Mr. Go said the opposition candidate should sustain her campaign and convince more voters given her relatively lower viewership.

“She seems to be gaining momentum because of a more personal way of campaigning,” he said. “If it continues, it could make a difference in her favor. A lot can still happen between today and election day.”

Mr. Marcos held his lead in the Pulse Asia president’s poll last month, where 56% of Filipinos said they would vote for him, even though his rating fell by 4 points.

Still in second place was Mrs Robredo, whose rating rose by 9 points to 24%. She was succeeded by Mr. Domagoso (8%), senator and boxing champion Emmanuel “Manny” D. Pacquiao (6%) and Mr. Lacson (2%).

Earlier this month, the opposition bet attracted more than 200,000 supporters at a demonstration in Pampanga province, the bailiff of President Gloria Macapagal-Arroyo, who has supported Mr Marcos and his vice-presidential candidate, Davao’s mayor and president’s daughter Sara Duterte – Carpio.

Analysts have said that youth voters, who make up more than 50% of registered voters, are unlikely to be affected by the support of local politicians.

“I do not consider Pampanga a mayor of Arroyo or any of the politicians out there,” said Wenry Manaloto Basa, one of the thousands of young people who attended Ms. Robredos Pampanga Rally.

“We will not let any local politician dictate who we should vote for,” he said in a Messenger chat. “We are tired of dynasties. We will vote for someone who we believe will help not only our province and ours cabalens but all Filipinos. “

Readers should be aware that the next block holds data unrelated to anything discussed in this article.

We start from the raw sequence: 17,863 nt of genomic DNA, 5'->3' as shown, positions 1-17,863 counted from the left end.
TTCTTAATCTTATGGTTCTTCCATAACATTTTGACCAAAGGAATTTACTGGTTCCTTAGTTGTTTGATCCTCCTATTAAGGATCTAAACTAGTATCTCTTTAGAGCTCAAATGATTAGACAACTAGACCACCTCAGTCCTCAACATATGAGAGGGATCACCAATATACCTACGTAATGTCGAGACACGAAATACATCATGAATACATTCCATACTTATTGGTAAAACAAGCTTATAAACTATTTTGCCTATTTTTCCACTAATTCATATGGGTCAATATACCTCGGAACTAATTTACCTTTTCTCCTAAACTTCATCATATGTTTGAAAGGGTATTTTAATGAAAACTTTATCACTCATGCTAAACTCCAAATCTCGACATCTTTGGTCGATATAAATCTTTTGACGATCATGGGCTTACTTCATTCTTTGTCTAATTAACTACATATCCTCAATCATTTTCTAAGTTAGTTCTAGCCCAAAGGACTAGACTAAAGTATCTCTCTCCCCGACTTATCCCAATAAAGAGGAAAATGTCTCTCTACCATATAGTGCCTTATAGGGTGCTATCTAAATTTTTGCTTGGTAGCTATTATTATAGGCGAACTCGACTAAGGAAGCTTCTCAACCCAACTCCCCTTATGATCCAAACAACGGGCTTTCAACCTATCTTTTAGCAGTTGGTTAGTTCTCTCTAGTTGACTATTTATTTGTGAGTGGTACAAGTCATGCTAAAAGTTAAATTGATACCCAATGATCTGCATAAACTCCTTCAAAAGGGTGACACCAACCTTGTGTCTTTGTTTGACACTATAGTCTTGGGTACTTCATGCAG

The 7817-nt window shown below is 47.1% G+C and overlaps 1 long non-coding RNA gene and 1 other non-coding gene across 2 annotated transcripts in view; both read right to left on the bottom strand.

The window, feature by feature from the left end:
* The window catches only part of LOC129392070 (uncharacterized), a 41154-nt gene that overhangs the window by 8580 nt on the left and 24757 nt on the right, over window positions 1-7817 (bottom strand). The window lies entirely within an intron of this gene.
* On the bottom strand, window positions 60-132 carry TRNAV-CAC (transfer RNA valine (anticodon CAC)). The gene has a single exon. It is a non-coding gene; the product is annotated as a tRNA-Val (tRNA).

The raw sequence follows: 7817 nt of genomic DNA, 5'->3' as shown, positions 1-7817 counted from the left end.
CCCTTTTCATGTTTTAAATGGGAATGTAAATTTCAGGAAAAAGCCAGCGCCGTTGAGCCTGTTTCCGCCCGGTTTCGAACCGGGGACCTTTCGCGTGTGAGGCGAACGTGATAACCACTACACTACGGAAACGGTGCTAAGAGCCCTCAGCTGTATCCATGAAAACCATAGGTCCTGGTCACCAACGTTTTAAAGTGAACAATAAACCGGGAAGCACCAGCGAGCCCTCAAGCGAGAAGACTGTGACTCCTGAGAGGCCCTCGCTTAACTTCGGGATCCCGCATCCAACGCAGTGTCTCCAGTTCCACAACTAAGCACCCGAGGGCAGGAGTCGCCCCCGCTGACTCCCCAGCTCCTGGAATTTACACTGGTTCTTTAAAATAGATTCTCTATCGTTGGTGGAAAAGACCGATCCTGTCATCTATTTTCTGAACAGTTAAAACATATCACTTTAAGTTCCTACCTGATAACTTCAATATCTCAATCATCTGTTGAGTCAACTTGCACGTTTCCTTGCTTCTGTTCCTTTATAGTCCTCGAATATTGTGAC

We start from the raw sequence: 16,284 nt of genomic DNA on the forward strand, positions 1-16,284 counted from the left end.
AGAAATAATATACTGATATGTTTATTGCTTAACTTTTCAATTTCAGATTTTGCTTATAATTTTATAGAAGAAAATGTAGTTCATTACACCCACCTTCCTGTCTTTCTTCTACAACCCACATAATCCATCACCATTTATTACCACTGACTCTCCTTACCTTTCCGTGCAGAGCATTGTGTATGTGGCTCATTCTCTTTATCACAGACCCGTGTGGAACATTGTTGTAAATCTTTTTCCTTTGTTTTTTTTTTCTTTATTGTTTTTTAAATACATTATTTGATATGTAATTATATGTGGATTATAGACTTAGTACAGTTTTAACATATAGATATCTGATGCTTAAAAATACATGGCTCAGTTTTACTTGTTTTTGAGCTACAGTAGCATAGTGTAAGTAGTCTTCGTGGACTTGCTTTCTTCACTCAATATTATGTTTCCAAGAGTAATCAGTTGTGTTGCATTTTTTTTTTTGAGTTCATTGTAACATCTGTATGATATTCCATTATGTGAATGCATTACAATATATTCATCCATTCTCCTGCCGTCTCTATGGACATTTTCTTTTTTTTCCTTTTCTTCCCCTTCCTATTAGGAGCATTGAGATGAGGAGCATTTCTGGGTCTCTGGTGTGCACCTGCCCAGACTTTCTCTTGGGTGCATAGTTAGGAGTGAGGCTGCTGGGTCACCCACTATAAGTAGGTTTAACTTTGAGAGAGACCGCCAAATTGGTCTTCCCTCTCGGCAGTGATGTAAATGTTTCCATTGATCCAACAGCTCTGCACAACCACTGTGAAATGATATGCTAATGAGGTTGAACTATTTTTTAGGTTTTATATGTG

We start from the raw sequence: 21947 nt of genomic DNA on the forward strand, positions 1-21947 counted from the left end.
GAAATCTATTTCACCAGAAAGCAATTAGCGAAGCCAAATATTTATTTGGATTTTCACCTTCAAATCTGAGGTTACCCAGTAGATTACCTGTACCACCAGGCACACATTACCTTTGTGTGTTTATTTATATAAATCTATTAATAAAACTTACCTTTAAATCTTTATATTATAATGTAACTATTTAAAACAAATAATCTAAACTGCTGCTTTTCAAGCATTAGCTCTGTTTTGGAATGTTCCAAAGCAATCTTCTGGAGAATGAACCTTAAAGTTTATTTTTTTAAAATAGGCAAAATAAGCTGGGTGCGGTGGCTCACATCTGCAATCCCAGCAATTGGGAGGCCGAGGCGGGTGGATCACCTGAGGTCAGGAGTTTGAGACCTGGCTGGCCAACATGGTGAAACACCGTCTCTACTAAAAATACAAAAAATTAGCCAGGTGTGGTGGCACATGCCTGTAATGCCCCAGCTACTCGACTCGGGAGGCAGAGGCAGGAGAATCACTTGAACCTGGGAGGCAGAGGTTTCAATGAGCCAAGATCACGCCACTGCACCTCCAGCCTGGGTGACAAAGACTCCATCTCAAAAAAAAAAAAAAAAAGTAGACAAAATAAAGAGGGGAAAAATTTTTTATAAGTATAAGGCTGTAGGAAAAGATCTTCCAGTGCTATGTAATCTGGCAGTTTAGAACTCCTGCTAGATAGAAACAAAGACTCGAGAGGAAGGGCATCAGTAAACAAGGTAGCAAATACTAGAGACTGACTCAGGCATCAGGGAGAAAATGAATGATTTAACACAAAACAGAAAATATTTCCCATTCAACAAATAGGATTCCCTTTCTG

“There is no solid north,” shouted supporters at Ms. Robredo’s recent demonstration in La Union province in the north of the country, which is part of the regional bloc known for supporting the late dictator’s family.

“I attended the convention to prove that there is no Solid North,” Bret Jarod Sean Ordoño, one of the thousands of young people attending the event, said in a Messenger chat. The 22-year-old student from UP participated in the La Union rally with his friends from Baguio, Ilocos Sur and Ilocos Norte, which is considered part of the pro-Marcos regional bloc.

“The so-called unit called Solid North is a hoax,” he said, noting that his ancestors had fought to prevent Marcoses from returning to power. “It’s used to win over voters.”

Mr. Yadao, the laundry employee, said his voting decision is based on a candidate’s platforms and results, not polls. “Voting results may still change.”